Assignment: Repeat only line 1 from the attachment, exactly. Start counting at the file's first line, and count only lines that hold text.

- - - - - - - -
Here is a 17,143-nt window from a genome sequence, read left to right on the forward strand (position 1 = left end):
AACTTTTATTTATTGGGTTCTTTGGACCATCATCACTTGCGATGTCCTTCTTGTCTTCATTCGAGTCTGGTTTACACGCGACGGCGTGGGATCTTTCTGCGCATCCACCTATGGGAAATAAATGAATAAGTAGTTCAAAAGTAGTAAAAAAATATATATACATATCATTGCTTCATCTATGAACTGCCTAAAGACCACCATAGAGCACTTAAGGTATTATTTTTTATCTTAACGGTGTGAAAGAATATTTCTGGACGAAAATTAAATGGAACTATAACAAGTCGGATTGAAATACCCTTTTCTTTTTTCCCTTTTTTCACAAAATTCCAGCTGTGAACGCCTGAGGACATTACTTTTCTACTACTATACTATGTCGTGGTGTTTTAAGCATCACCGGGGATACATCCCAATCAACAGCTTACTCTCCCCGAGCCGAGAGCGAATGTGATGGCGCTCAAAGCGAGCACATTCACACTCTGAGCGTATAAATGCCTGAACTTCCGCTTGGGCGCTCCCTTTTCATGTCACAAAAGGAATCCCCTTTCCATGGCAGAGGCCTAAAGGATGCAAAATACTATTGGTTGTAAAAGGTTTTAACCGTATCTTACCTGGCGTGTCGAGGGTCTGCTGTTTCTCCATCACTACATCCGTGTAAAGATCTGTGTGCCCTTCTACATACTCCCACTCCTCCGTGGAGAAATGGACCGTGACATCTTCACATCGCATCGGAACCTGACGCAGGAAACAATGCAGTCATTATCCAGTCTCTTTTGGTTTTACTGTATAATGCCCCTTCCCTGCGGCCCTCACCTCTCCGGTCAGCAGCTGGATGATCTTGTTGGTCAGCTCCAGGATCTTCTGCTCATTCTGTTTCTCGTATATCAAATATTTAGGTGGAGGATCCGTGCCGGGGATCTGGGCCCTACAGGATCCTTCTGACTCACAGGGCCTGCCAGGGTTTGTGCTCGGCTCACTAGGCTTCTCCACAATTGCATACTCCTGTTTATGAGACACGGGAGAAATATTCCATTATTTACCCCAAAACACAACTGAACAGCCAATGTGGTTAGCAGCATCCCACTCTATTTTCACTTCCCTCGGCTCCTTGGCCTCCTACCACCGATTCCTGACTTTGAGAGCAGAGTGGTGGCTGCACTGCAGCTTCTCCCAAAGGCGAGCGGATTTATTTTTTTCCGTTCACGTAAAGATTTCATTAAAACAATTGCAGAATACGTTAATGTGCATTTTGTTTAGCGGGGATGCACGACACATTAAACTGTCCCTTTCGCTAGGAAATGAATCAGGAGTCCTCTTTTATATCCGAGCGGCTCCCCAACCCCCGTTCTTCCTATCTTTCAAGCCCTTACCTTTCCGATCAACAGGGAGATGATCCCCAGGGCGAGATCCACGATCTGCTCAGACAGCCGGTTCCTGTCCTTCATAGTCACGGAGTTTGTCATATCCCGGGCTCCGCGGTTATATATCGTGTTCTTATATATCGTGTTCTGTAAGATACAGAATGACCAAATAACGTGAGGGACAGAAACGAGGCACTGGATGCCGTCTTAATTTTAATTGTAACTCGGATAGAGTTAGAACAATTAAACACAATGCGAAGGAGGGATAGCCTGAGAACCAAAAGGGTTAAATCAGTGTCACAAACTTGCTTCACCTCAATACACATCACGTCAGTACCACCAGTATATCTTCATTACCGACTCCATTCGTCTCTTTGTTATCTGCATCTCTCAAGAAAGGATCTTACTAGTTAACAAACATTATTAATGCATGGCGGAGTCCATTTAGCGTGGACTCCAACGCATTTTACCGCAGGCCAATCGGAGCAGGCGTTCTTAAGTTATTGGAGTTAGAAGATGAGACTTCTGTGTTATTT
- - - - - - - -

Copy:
Here is a 17,143-nt window from a genome sequence, read left to right on the forward strand (position 1 = left end):